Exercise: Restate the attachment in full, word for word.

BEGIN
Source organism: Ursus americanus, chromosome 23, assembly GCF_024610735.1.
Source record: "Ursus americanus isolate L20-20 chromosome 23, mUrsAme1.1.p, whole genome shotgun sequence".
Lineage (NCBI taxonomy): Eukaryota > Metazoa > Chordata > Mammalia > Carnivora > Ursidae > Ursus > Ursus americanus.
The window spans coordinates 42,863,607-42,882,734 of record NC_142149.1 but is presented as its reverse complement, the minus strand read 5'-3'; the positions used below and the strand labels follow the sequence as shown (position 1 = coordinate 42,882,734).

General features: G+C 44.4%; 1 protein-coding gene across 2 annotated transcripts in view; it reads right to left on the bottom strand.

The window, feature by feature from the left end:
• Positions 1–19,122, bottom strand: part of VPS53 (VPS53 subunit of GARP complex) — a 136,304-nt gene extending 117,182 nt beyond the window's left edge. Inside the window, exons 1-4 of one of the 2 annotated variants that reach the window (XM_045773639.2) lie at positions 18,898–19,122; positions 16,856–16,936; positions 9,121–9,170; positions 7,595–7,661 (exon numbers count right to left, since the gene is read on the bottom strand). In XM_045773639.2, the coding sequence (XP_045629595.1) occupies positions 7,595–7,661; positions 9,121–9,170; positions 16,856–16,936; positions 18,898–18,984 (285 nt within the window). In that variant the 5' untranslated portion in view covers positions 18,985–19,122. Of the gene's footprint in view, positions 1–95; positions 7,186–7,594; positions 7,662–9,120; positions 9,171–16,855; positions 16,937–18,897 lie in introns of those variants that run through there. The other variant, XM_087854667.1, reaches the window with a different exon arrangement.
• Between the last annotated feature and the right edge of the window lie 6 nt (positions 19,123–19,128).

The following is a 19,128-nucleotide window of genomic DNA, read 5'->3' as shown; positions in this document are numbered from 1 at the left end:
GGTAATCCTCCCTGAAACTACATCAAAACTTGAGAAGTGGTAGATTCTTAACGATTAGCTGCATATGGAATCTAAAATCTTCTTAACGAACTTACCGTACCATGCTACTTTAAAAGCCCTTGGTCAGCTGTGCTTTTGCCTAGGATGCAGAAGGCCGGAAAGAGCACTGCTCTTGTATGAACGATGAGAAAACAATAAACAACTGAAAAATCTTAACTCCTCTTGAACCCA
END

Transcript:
Source organism: Ursus americanus, chromosome 23, assembly GCF_024610735.1.
Source record: "Ursus americanus isolate L20-20 chromosome 23, mUrsAme1.1.p, whole genome shotgun sequence".
Lineage (NCBI taxonomy): Eukaryota > Metazoa > Chordata > Mammalia > Carnivora > Ursidae > Ursus > Ursus americanus.
The window spans coordinates 42,863,607-42,882,734 of record NC_142149.1 but is presented as its reverse complement, the minus strand read 5'-3'; the positions used below and the strand labels follow the sequence as shown (position 1 = coordinate 42,882,734).

General features: G+C 44.4%; 1 protein-coding gene across 2 annotated transcripts in view; it reads right to left on the bottom strand.

The window, feature by feature from the left end:
• Positions 1–19,122, bottom strand: part of VPS53 (VPS53 subunit of GARP complex) — a 136,304-nt gene extending 117,182 nt beyond the window's left edge. Inside the window, exons 1-4 of one of the 2 annotated variants that reach the window (XM_045773639.2) lie at positions 18,898–19,122; positions 16,856–16,936; positions 9,121–9,170; positions 7,595–7,661 (exon numbers count right to left, since the gene is read on the bottom strand). In XM_045773639.2, the coding sequence (XP_045629595.1) occupies positions 7,595–7,661; positions 9,121–9,170; positions 16,856–16,936; positions 18,898–18,984 (285 nt within the window). In that variant the 5' untranslated portion in view covers positions 18,985–19,122. Of the gene's footprint in view, positions 1–95; positions 7,186–7,594; positions 7,662–9,120; positions 9,171–16,855; positions 16,937–18,897 lie in introns of those variants that run through there. The other variant, XM_087854667.1, reaches the window with a different exon arrangement.
• Between the last annotated feature and the right edge of the window lie 6 nt (positions 19,123–19,128).

The following is a 19,128-nucleotide window of genomic DNA, read 5'->3' as shown; positions in this document are numbered from 1 at the left end:
GGTAATCCTCCCTGAAACTACATCAAAACTTGAGAAGTGGTAGATTCTTAACGATTAGCTGCATATGGAATCTAAAATCTTCTTAACGAACTTACCGTACCATGCTACTTTAAAAGCCCTTGGTCAGCTGTGCTTTTGCCTAGGATGCAGAAGGCCGGAAAGAGCACTGCTCTTGTATGAACGATGAGAAAACAATAAACAACTGAAAAATCTTAACTCCTCTTGAACCCA